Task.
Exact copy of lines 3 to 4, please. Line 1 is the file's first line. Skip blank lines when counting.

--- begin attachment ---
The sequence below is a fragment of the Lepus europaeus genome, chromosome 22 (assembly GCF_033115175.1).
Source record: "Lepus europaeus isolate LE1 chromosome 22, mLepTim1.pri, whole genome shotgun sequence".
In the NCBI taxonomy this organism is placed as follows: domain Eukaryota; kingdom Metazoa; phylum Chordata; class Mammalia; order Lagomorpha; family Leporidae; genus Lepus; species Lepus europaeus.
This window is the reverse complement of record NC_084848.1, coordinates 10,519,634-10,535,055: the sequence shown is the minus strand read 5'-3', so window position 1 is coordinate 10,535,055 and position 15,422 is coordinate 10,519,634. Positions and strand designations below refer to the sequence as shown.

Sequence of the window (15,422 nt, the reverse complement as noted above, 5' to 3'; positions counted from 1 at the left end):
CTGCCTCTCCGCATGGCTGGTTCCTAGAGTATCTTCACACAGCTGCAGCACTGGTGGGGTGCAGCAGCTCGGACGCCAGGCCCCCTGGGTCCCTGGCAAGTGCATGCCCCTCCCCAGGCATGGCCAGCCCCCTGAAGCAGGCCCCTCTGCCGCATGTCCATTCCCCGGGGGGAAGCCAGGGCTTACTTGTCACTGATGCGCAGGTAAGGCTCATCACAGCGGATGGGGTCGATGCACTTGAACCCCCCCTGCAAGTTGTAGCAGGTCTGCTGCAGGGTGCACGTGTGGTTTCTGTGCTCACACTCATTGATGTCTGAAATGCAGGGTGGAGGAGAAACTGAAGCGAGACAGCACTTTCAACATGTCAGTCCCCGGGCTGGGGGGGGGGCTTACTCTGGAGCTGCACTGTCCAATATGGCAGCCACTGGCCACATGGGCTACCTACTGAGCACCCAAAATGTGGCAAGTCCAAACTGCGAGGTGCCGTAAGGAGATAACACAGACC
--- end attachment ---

In the NCBI taxonomy this organism is placed as follows: domain Eukaryota; kingdom Metazoa; phylum Chordata; class Mammalia; order Lagomorpha; family Leporidae; genus Lepus; species Lepus europaeus.
This window is the reverse complement of record NC_084848.1, coordinates 10,519,634-10,535,055: the sequence shown is the minus strand read 5'-3', so window position 1 is coordinate 10,535,055 and position 15,422 is coordinate 10,519,634. Positions and strand designations below refer to the sequence as shown.